For more about this paradox, you’ll probably also want to check out approaching the subject of a higher power.
Explaining Away the Creation of Evil
First, and most prominent is the argument that as mere humans we weren’t meant to fathom the reasoning. Or, is simply put, “we can’t explain it so I guess you weren’t meant to understand.” Basically, trust us, you are too stupid to understand… so I won’t try to explain.
Using Circular Logic to Explain Evil
One of the favorite arguments around this paradox using circular logic. This is not logical at all, but to substantiate an illogical position. This usually ends with something like it’s beyond your ability to understand… You simply weren’t meant to understand. Circular reasoning is providing evidence for the validity of an assertion, which assumes the validity of the assertion.
The general form of circular logic is “A is true because A is true” or “A is true because B is true, and B is true because A is true”. This is often used as a mechanism to prevent an assertion from being challenged or questioned or to “win” a debate by sending it round and round in circles. An example is “I’m right because I’m right.” (because I know I’m right, right?). For help with this see our reference on logical reasoning. This enables the intentional misrepresentation of mythology as fact.
Evil as an Agent for the Supreme Being
Another popular argument is that Evil Being is allowed to exist to execute the Supreme Being’s judgment in the world. This is the tough love process where the Supreme Being delegates the authority to execute Evil thus keeping his hands morally free of Evil deeds. In this way, the Supreme Being can still be viewed as loving because he/she doesn’t do the Evil Deeds. And, the reason he/she can do this is to execute “divine judgment” because of some broken law or tenet (either know or unknown) to the person who commits them.
But, this means also delegating power to the Evil Being. The concept of delegation undermines the god is love assertion. When you hire an Evil Being, to acts as an agent on your behalf we call the conspiracy to commit a crime. So, the belief system sets up an endless list of potential violations that assure that “we” are guilty of something, even if we do not know we violated the law.
Misuse of Free Will
Here evil comes from a misuse of free will. That means God gives you free will but makes us imperfect so we are apt to make mistakes in judgment. Then, he punishes you if you don’t make the right decision. This is something an omniscient Being could easily prevent since he knows the future. It’s like God sets up a game he knows we are going to lose and punishes us when we do. Because after we cannot know the mind of God.
Origins of Dualistic Philosophy
How did this dualistic approach make it into Western theology? To answer this we provide some quotes from the authority on Christianity, The Catholic Church via their Encyclopedia. We refer to the 1907 version of the Catholic Encyclopedia. So, copies are limited. However, the information in this version is quite revealing. Clearly stated, they admit appropriating the beliefs, and practices from earlier ‘Pagan’ tradition in their entirety.
Identification of Pagan Ideology
The first main construct of the evil adversary’s works hand-in-hand with blood sacrifice.
Devils and Sacrifice
Sacrifice among the Iranians or Persians—the kindred religion of the ancient Iranians centered, especially after its reform by Zoroaster, in the service of the true God Ormuzd or Ahura Mazda. This religion promoted a life of purity, the conscientious fulfillment of all liturgical and moral precepts, and the positive renunciation of the Devias, Devils and all demonical powers. It was essentially a religion of sacrifice in as much as, in the old Avesta, the sacred Scriptures of the Persians, the war between the good god Ormuzd and the Devil ended eschatologically with the complete victory of the good Deity. Sacrifice and prayer played an important role in paralyzing the diabolical machinations of Ahriman (the great adversary) and his demons. The central feature of worship was of fire worship not dissimilar to the modern Mopeds in India, where priests carry portable altars. ― The Catholic Encyclopedia and International Work, Vol. 13 (1907).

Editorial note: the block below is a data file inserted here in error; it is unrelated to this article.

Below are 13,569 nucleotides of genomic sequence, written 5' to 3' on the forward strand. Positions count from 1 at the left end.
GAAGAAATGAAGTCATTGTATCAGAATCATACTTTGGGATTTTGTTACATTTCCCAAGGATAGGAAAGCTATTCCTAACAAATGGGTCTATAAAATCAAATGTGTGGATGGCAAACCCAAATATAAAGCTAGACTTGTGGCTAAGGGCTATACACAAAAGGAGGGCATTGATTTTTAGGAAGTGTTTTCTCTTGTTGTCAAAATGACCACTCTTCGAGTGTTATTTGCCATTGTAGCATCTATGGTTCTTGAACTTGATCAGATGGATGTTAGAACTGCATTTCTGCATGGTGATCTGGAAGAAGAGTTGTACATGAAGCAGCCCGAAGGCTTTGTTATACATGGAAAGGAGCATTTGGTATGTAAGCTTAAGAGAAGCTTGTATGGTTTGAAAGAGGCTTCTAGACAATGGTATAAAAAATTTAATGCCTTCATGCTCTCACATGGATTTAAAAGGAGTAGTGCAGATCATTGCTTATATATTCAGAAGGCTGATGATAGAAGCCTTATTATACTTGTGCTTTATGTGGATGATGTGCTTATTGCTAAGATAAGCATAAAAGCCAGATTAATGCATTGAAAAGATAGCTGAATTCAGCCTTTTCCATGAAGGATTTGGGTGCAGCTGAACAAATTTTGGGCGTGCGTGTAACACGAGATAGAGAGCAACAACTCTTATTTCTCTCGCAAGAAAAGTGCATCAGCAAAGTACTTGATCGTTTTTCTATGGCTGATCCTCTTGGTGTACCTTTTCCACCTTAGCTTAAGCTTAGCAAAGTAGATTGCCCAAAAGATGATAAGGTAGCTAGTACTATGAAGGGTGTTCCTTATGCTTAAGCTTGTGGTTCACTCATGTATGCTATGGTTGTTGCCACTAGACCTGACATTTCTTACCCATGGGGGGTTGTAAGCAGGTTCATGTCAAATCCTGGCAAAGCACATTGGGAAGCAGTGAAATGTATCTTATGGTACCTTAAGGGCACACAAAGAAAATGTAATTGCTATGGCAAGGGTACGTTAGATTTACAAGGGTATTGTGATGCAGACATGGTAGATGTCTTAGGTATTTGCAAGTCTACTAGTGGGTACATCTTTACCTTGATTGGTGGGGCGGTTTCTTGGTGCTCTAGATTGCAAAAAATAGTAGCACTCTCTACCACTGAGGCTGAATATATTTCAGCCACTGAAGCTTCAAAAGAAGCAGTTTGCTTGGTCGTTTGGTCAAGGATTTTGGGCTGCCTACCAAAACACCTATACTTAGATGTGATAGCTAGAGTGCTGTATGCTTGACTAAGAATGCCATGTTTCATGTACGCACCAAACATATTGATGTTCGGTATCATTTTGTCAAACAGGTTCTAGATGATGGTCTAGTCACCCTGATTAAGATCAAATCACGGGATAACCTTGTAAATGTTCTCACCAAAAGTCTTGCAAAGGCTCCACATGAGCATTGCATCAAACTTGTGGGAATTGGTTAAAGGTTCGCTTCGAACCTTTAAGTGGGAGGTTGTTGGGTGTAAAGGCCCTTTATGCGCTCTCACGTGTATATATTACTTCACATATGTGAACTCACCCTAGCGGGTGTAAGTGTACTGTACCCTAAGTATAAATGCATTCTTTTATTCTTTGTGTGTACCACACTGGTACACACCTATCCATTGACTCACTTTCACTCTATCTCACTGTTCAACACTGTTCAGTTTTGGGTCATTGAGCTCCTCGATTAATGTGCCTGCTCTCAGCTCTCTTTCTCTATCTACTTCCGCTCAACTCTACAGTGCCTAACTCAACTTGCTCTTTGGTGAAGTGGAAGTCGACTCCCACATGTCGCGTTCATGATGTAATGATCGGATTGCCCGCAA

Communion through sacrifice
Then we see the idea of communion and ritual as a means of countering the evil deeds of man.
The Catholic Encyclopedia and International Work, Vol. 13 (1907). The sacrifice of flesh (myazda) and cakes made from prepared holy water and grain (darun) were offered to the good god(s) and then shared with the congregation in a type of pre-Christian unholy communion. To a still greater extent were sacrifices a part of the religion of the Romans than even the Greeks before them. The Romans readily adopted Mithraism from the Persians, including the sacrificial aspects.
As always, the object of sacrifice was to the win the favor of the gods and ward off their sinister or diabolical schemes of calamity. The fact that human sacrifice and human blood were a part of the sacrificial systems of the secret sects was easily derived from the historical records recently made available. These loathsome ceremonies primarily used age- old methods of torture to extract the victim’s blood for use by the elect cult members in their blood drinking rituals. For the public, the so-called “taurobolium” was frequently used. This Mithraic soul-cleansing ceremony prescribed that the cult members run through a trench under a just-killed bull. As its blood was extracted, the cult members ran beneath to be sanctified by its warm blood. ― The Catholic Encyclopedia and International Work, Vol. 13 (1907)